Lawyer Alan Phillips, who represented three of the accused, said it was too early to comment when approached by waiting media outside court.
Detectives are still searching for two men, aged 32 and 25, who they want to question over the pair’s suspected murders.
Police are also looking for a 1999 Toyota HiLux ute they believe was used to transport the box, and two fluorescent yellow ratchet straps used to tie it down.
Supt Hutchinson said the family of Mr Breton and Ms Triscaru were “devastated”.
“This is something that has occurred very quickly, obviously it’s just evolved over the last couple of nights, and how the realisation will be hitting everybody of what has occurred.”
He said detectives have worked 24 hours a day on the case.
Earlier, police set up two crime scenes in the Logan suburb of Kingston, including at the home of 23-year-old Lelan Harrington, who had disappeared along with Mr Breton and Ms Triscaru but was found safe and well on Tuesday.
Police said Mr Breton and Ms Triscaru have been missing since January 24.
On Wednesday, police divers, dogs and a helicopter scoured dams, a creek and bushland around the site but failed to discover any trace of the missing pair.
Concerned neighbours near the bushland said their children often went swimming in the dams that surrounded their property.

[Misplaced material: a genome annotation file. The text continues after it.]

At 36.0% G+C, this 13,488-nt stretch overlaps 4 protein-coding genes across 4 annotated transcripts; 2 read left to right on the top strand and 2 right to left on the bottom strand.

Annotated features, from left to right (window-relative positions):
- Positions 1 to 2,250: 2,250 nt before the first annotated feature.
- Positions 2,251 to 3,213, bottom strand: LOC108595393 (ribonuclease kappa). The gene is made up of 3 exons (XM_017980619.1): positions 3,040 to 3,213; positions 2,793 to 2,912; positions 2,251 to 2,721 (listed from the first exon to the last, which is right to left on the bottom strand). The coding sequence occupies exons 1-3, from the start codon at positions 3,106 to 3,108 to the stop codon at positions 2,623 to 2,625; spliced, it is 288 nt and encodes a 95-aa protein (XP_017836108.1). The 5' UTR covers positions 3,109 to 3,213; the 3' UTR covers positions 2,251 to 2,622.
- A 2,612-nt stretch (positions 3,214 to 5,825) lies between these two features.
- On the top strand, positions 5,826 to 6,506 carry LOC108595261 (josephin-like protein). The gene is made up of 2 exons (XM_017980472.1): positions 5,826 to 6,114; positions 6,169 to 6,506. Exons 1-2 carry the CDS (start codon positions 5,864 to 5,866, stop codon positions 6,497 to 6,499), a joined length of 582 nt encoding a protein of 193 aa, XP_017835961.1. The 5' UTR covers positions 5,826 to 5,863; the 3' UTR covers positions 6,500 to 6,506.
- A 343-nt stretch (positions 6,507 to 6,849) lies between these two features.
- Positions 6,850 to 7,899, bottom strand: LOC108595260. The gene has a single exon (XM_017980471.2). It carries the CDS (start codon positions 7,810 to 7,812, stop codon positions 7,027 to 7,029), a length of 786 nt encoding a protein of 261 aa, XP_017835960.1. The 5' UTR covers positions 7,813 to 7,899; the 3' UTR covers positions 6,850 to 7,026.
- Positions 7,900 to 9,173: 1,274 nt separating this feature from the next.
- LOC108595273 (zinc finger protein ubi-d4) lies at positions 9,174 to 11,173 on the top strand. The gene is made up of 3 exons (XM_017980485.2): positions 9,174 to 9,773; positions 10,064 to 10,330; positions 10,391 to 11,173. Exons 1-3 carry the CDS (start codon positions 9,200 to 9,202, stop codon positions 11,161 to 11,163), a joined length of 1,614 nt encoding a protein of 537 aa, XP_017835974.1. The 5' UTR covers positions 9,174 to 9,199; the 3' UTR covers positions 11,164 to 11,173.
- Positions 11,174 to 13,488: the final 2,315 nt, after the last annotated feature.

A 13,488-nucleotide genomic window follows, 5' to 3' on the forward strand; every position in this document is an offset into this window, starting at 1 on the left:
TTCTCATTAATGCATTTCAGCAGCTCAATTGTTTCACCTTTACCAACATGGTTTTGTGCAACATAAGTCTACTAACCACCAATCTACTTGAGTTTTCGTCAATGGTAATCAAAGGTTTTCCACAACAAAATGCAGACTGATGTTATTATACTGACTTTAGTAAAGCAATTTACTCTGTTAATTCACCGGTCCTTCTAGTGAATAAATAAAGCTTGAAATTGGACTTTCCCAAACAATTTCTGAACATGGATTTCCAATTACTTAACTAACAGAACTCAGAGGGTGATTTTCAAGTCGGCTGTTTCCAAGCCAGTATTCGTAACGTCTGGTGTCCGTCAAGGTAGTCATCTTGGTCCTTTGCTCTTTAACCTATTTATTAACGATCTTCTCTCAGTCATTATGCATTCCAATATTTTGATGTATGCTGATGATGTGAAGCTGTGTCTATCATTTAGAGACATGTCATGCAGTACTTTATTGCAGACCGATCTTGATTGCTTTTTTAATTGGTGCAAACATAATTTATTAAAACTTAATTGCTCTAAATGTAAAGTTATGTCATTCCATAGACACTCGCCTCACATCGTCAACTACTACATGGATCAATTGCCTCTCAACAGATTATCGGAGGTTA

“We’ve lived here for 30 years and we have never seen anything like this,” Janina Poom told the Courier Mail.
“We’re at the end of the street so we get a lot of hoons and the like, but that’s about it.”
A silver Mitsubishi Pajero belonging to Mr Breton was discovered in the carpark of the Cleveland ferry terminal following his disappearance.
He had reportedly discussed going on holiday to Stradbroke Island before he went missing.
He also withdrew $3000 just days before his disappearance, police said.
Ms Triscaru’s mother, Victoria, fronted the media on Tuesday in a public appeal for help to find her daughter.
“I miss her. She’s a very good girl and a very good mum,” she said. “The kids ask me all the time, ‘Where Mummy, where Mummy?’
“I’d be happy with just one call saying, ‘Mama, I’m still alive.’ That’s it.”
Mr Breton’s partner, Miranda, has told reporters of her fears. “Unfortunately, my gut feeling is not very good,” she said.
“Nothing adds up … it’s like a big puzzle that’s missing a lot of pieces.”
Miranda said Cory had dropped her at the airport as she headed to Newcastle in NSW to visit family. “That was the last time we spoke,” she said.
“He seemed in good spirits. He was talking about starting work with a mate of his that I know who runs a company in trade work of some description.